Our Schools | Kapunahala Elementary School
'Ohana driving force behind student achievement
|||Kapunahala Elementary at a glance|
By Alice Keesing
Advertiser Education Writer
"The knee bone's connected to the thigh bone; the thigh bone's connected to the hip bone ..."
Cory Lum The Honolulu Advertiser
Kapunahala Elementary students Rochelle Dexter, left, assists Reanne Nakapaahu during an injury prevention demonstration presented by the University of Hawai'i-Manoa athletic department.
Cory Lum The Honolulu Advertiser
Up in the library, kindergarteners tumbled and flipped over padded barrels with the Hawaiian Island Twisters.
And across the walkway, fifth- graders hit the mat and did press-ups with the Castle High School wrestling team.
It was all part of the school's annual Wellness Day.
Students in every grade spent the afternoon learning about everything from dental care to kidney awareness to electrical safety.
The school launched its wellness emphasis years ago after a test of the students' physical fitness found they were about "as low as they could go," according to acting principal Ruby Hiraishi. "Although we're interested in the academic goals, we also need to look at the whole child, so the fitness part was critical to address."
As is typical of Kapunahala's bustling community spirit, the Wellness Day is organized entirely by the schools' parents. Enhancing the spirit of 'ohana, Kapunahala also is a place that people seem to keep coming back to.
Some of the parents were students at Kapunahala themselves. Hiraishi has returned from retirement to head the school after serving as principal nearly 10 years ago. A former teacher is acting vice principal. And another former principal still teaches math.
What are you most proud of? "I told the staff just yesterday it's really such a heartwarming experience to see all of the people, the professionals, parents, community and staff, they're all working as a team. It kind of makes you get chicken skin," said Hiraishi. "With positive relationships, you can solve anything, and this school demonstrates that, because we do have our challenges. The entire population of the low-income housing comes here."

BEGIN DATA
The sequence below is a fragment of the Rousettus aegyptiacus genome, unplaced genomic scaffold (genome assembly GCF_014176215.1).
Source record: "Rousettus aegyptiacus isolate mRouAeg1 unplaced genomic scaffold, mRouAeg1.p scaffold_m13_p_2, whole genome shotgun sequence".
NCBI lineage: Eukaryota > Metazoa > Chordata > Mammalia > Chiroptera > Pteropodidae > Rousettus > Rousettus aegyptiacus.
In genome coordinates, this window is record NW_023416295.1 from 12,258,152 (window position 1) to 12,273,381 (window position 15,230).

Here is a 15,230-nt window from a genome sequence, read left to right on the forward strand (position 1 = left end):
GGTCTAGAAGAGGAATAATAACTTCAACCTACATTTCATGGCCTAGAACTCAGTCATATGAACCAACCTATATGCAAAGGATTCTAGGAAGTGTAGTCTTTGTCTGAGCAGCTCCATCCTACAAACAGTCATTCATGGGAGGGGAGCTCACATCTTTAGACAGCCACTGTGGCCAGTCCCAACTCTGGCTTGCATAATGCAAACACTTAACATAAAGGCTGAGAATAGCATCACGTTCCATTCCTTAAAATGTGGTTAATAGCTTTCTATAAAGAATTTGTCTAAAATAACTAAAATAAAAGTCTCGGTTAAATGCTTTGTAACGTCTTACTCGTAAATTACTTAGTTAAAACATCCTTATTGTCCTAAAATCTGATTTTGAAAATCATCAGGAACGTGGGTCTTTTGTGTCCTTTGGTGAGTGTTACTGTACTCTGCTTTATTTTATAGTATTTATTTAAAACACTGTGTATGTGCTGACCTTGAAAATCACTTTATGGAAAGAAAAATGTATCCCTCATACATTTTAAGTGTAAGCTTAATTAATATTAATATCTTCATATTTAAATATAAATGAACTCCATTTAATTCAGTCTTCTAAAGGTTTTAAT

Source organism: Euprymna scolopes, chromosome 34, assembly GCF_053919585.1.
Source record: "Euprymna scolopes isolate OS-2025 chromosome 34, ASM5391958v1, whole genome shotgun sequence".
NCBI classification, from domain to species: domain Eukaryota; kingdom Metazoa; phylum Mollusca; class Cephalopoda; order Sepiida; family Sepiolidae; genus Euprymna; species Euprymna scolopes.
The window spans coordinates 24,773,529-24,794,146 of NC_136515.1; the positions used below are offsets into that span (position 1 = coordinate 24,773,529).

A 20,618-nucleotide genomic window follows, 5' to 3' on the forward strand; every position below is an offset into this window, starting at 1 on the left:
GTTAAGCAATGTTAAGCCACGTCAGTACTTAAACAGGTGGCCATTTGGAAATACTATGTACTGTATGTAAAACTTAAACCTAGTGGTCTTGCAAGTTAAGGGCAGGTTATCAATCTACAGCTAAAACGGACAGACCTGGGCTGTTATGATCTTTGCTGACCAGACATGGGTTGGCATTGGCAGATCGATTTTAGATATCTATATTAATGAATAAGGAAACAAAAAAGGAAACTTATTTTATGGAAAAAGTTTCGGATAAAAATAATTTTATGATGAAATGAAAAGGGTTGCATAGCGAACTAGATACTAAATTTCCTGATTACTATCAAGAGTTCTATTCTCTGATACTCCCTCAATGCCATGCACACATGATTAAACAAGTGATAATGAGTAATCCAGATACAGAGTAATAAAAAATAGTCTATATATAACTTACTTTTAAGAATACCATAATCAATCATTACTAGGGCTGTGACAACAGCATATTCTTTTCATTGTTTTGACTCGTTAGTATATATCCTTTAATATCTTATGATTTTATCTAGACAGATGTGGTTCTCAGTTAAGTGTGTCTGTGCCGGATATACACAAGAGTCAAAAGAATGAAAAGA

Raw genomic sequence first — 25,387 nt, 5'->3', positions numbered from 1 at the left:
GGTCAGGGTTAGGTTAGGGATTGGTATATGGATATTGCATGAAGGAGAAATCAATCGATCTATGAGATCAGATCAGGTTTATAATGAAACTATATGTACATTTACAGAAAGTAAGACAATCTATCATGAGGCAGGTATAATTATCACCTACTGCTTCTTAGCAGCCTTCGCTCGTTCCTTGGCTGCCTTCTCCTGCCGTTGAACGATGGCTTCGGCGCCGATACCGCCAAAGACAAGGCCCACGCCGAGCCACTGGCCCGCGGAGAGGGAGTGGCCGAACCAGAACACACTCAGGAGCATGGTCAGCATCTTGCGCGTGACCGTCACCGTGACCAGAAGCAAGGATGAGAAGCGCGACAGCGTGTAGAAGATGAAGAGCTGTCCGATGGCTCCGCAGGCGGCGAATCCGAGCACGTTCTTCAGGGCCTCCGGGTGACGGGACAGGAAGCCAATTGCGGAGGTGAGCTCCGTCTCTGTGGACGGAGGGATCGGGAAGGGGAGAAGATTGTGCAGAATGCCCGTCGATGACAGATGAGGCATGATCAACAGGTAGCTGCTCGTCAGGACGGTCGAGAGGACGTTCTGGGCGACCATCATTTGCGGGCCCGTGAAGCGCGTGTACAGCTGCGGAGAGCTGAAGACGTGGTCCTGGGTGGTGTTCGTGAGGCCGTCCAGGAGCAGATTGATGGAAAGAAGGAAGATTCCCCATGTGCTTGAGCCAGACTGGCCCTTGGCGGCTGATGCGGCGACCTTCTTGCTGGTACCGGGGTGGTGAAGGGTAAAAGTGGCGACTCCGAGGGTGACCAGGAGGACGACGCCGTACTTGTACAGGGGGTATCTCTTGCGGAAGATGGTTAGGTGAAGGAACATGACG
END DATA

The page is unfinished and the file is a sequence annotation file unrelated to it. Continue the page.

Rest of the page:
Yet test scores are rising, and Kapunahala has been recognized in the past as a national Blue Ribbon School for excellence.
Best-kept secret: "People are not aware of the extent to which parents are involved in this school," Hiraishi said. The school is leading the way in increasing parent involvement through its Parent-Community Networking Center. Parents can be found on campus every day, helping out in the office and in classrooms. They logged more than 9,000 volunteer hours last year.
Everybody at our school knows: Irene Yamashita, who teaches the media technology program.
Yamashita works with every grade and helps produce "Inside Kapunahala," a weekly video by the students about their school.
It is broadcast throughout the school every Monday. Under Yamashita's tutelage, Kapunahala students also have successfully competed against middle school students and represented Hawai'i for seven years straight at the History Day event in Washington, D.C.
Our biggest challenge: "Our biggest challenge really is physical space for students and adults to have a positive learning environment," Hiraishi said.
The school's need for classroom and office space is so great that it has converted closets, the teachers lounge, a portion of the library, office space and an outside patio. The space squeeze is a result of growing enrollment and an expanding number of support staff such as therapists.
"It's wonderful to have all of these additional staff, but where do you put them?" Hiraishi asked.
What we need: More classroom space. The state Department of Accounting and General Services is scheduled to enclose the outside patio this year that project has been requested for nearly a decade.
The school was recently given a trailer, which will be used for group counseling, but Hiraishi said more portables are needed.
Special events: Kapunahala holds its Love of Reading program in March. Organized by parents, the program allows special guests to read to children in their classrooms.
The Project Fair also takes over the cafeteria for one week in March as students display their work in areas ranging from social science, nutrition, economics and the natural sciences.
Kapunahala Elementary at a glance
Where: 45-828 Anoi Road, Kane'ohe
Web address: www.k12.hi.us/~kapunaha/
Principal: Ruby Hiraishi has returned from retirement to serve as the school's acting principal after the recent departure of Linda Kamiyama. Hiraishi was principal of Kapunahala in the late '80s and early '90s before moving on to become the Windward District superintendent. Some of the school's initiatives were begun during her tenure, but Hiraishi said Kamiyama deserves the recognition for the school's progress
School mascot: Dolphin
School colors: Silver and blue
SATs: Here's how Kapunahala students fared on the most recent Stanford Achievement Test. Listed is the combined percentage of students scoring average and above average, compared with the national combined average of 77 percent. Third grade, reading: 86 percent; math: 87 percent. Fifth grade, reading: 80 percent; math: 89 percent.
History: The school opened 39 years ago, in September 1962.
Special programs or classes: Kapunahala acts as host for the Families for REAL program. This preschool program helps support parents as they prepare their children for kindergarten. Parents attend classes with their child and learn activities they can do together as well as parenting skills.
Computers: Kapunahala has one or two computers in every classroom and a lab with 30 computers.